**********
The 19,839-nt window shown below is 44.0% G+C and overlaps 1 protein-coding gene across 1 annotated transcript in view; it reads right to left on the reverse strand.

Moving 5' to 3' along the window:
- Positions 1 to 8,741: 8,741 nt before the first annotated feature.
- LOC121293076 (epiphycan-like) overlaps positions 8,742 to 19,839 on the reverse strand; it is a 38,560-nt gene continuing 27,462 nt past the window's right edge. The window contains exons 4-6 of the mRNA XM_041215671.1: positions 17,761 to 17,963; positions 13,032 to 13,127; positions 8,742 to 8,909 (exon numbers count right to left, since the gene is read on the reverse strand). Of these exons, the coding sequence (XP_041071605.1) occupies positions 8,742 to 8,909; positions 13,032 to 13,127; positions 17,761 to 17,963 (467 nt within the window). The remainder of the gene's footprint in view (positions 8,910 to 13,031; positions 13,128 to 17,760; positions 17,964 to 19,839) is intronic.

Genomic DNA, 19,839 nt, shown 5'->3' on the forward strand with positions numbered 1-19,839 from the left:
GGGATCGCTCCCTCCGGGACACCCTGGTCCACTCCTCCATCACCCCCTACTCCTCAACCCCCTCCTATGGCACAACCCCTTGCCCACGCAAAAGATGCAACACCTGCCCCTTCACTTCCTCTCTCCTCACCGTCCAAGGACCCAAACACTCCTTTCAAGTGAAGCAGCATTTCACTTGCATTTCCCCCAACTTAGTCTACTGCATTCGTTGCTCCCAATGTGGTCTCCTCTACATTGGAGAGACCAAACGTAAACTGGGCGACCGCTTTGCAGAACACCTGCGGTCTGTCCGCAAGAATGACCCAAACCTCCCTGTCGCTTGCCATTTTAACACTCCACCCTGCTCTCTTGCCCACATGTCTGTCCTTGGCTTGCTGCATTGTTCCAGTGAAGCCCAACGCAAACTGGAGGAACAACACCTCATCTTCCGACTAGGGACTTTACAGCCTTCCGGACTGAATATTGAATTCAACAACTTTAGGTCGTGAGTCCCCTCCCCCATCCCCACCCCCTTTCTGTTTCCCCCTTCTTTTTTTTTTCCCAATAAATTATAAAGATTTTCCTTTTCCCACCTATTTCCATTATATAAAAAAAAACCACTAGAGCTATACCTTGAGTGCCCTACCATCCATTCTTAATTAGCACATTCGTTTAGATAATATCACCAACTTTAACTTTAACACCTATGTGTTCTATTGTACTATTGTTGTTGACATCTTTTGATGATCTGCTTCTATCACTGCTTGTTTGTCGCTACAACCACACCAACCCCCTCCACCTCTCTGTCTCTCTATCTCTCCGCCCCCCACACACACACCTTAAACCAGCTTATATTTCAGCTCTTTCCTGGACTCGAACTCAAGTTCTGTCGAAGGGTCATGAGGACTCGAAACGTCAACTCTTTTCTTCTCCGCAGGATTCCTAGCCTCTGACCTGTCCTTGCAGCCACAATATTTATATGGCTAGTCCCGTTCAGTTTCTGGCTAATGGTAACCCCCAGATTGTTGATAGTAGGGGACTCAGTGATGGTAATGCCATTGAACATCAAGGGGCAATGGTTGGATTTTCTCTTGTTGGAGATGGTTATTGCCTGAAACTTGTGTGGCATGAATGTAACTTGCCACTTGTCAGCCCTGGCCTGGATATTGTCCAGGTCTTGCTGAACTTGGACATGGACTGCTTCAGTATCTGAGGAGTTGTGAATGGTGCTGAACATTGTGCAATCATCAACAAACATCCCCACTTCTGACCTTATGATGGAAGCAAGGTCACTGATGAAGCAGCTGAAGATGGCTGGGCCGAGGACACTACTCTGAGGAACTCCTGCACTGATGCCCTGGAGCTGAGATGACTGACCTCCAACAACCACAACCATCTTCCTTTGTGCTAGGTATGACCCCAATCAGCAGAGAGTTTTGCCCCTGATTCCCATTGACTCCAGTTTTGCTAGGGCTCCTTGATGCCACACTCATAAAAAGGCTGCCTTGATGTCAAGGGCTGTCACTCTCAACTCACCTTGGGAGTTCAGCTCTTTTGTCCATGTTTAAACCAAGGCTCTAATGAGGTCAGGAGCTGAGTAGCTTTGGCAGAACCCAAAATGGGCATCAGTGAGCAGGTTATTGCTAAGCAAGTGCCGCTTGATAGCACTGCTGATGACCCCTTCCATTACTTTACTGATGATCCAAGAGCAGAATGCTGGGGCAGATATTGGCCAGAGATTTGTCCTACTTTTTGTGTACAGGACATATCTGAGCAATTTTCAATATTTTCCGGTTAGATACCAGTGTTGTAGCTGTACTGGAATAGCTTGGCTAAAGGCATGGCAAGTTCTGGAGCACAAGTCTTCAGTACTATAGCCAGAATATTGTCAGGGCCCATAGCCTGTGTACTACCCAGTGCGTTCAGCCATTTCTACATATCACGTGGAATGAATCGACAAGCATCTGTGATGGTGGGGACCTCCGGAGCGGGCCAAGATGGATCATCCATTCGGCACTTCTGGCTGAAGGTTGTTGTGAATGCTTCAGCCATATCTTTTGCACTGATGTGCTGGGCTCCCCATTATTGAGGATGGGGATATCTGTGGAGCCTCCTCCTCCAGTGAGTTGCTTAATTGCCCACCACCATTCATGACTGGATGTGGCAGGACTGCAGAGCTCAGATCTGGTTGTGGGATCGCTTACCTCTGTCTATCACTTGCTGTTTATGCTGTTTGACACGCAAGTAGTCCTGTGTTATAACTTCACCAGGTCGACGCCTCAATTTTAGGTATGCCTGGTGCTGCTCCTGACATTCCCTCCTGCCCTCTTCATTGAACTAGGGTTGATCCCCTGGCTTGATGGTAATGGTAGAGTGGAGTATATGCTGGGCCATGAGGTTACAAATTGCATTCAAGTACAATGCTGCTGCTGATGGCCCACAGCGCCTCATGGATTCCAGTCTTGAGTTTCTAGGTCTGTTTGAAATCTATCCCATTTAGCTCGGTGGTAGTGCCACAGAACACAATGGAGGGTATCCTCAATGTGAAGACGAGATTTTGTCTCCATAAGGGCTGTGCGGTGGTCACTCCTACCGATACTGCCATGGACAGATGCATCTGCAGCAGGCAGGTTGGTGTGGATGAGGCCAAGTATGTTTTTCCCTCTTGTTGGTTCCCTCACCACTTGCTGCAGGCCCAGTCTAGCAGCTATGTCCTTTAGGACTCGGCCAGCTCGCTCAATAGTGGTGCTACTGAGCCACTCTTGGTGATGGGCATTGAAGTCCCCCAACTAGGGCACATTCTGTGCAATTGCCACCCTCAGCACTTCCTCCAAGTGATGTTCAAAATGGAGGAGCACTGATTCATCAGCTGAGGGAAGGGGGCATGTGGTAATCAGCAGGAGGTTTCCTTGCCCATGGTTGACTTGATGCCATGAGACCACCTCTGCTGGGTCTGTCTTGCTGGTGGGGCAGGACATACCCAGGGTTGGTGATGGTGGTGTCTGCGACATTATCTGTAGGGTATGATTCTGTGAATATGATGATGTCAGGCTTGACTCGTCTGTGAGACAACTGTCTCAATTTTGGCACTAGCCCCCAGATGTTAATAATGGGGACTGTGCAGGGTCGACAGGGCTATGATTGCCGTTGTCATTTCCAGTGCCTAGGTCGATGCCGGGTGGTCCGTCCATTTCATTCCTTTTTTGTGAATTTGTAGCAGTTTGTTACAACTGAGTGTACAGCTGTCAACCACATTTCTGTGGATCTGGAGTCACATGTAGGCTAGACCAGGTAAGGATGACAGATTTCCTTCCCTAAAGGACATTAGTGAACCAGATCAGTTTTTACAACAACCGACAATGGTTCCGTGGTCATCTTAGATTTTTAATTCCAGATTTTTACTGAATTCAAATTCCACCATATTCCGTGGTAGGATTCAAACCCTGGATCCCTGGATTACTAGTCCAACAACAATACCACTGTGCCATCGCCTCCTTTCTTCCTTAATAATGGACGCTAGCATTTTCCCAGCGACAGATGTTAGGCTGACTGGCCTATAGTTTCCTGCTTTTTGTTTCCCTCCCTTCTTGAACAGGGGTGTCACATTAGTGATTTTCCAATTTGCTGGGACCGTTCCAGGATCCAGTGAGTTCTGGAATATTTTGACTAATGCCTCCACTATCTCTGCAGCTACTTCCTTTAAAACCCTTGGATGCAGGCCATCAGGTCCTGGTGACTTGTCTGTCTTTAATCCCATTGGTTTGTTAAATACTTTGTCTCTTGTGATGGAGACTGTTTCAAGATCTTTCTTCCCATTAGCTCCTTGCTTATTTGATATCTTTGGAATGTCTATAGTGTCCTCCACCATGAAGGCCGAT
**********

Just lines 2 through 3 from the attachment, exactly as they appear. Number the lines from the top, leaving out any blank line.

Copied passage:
Moving 5' to 3' along the window:
- Positions 1 to 8,741: 8,741 nt before the first annotated feature.